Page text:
Wind induced crop failure (plants blown over during windstorms) is a major agricultural problem, especially in wheat, barley and canola. The problem of wind induced crop failure (lodging) may be framed as a limitation in measurement capabilities: for breeders to develop stronger crop varieties, strength must be measured accurately. Unfortunately, previous measurement techniques are error-prone and unreliable. This proposal integrates engineering expertise with crop science to develop field-deploying, electro-mechanical devices to measure wheat stem strength. Once validated, these devices will be used in selective breeding studies to improve lodging susceptibility. These objectives are well aligned with the NSF, USDA and industry sponsors such as Monsanto and DuPont Pioneer.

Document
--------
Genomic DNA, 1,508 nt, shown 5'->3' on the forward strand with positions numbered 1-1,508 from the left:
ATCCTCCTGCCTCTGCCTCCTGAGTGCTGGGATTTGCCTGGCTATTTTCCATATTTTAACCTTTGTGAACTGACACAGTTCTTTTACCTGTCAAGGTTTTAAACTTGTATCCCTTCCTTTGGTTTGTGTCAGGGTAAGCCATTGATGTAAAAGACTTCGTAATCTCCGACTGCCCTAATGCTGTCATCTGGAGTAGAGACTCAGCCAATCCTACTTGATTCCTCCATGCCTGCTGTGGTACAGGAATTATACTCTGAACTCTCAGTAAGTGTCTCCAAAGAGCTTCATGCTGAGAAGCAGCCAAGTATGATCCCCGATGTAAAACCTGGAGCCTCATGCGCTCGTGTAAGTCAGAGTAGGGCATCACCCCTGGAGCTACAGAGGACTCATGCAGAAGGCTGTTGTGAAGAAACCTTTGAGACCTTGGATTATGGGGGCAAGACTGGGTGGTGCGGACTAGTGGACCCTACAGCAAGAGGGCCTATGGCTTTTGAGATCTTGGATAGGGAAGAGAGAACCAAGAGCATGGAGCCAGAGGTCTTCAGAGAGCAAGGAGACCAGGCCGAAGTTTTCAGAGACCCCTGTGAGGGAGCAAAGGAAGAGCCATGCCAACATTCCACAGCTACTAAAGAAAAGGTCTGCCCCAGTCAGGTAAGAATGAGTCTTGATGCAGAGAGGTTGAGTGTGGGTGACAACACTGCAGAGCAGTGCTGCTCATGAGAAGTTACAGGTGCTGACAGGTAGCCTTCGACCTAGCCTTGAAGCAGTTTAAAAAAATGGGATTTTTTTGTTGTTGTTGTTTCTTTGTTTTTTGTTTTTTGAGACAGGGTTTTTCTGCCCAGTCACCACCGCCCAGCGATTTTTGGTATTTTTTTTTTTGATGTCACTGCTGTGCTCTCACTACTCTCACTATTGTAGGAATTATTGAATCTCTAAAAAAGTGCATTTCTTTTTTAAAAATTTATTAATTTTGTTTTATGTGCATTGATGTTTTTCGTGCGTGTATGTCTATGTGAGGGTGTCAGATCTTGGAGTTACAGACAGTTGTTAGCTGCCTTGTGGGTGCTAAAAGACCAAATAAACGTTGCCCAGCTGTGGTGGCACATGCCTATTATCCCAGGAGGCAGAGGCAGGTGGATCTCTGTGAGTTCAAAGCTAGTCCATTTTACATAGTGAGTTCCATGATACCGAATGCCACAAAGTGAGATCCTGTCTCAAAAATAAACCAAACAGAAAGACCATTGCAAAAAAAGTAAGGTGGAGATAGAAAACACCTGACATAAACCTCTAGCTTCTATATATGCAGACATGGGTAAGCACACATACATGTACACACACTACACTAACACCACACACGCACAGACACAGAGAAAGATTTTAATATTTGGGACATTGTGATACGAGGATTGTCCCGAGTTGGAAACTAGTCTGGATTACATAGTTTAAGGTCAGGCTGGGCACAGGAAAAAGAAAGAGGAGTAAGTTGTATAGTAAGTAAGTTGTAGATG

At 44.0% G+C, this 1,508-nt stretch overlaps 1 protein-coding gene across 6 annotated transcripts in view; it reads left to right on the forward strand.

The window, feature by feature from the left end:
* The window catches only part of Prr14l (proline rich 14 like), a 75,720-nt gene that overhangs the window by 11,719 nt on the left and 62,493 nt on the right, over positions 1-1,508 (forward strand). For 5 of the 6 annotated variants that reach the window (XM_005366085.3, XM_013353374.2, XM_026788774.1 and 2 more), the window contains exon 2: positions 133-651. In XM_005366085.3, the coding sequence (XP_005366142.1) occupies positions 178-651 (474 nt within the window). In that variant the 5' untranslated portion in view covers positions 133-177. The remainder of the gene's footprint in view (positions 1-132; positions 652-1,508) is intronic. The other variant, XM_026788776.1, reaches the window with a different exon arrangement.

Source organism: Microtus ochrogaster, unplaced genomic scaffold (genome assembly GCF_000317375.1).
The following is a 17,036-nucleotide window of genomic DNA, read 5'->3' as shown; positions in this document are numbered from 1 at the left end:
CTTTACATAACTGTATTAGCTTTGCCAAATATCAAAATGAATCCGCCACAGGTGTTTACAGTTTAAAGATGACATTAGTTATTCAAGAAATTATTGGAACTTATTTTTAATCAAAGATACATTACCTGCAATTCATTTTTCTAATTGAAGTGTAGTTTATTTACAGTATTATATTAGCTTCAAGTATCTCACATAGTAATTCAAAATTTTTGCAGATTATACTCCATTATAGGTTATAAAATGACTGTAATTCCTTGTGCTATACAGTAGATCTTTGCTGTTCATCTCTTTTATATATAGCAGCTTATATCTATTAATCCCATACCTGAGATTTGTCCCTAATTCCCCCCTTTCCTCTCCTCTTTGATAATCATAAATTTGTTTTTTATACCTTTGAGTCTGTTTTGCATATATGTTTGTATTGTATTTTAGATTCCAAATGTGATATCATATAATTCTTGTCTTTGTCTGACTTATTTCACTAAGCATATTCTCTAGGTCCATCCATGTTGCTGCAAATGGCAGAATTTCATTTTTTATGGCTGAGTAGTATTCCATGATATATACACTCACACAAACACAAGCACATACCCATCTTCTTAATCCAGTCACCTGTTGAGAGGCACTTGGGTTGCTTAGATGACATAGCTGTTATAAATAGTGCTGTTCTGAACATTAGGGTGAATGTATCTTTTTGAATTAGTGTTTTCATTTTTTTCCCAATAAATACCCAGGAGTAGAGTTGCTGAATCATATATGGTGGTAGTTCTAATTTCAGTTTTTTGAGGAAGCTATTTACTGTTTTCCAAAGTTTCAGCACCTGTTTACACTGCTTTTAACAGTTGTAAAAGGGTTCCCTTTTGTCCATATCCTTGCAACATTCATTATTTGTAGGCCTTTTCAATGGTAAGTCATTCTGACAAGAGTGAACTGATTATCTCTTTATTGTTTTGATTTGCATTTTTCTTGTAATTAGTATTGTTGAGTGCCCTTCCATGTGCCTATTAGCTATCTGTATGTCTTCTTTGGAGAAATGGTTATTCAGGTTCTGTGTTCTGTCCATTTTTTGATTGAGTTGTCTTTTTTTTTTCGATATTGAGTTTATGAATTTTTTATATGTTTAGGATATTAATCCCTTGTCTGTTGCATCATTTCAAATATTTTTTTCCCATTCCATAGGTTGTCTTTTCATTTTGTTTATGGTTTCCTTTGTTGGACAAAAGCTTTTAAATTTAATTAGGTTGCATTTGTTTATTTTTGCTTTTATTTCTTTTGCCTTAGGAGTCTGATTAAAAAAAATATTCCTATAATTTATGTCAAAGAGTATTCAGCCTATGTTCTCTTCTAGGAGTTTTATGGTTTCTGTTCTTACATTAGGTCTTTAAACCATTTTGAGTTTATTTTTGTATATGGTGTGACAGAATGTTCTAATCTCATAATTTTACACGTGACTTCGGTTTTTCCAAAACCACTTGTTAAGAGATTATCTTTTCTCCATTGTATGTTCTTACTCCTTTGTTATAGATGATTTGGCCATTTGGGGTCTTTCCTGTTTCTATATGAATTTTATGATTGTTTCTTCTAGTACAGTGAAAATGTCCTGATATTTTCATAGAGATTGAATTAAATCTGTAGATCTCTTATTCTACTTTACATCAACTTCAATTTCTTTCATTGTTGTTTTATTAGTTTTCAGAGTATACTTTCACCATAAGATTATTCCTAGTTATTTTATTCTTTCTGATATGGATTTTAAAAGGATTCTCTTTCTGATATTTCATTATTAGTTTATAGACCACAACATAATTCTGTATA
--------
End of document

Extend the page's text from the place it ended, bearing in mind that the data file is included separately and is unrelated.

The project will support development of Dr. Robertson as an internationally recognized researcher. In addition to ground-breaking research, Dr. Robertson will develop professional teaching competences by incorporating research findings into undergraduate engineering courses. This will enable Dr. Robertson to conduct biomechanical research while addressing practical challenges faced by working agronomists. At the completion of this project, wheat breeders will have new ways of measuring stem strength and Dr. Robertson will be prepared to embark on a successful research career centered on application of biomechanical expertise to modern agriculture.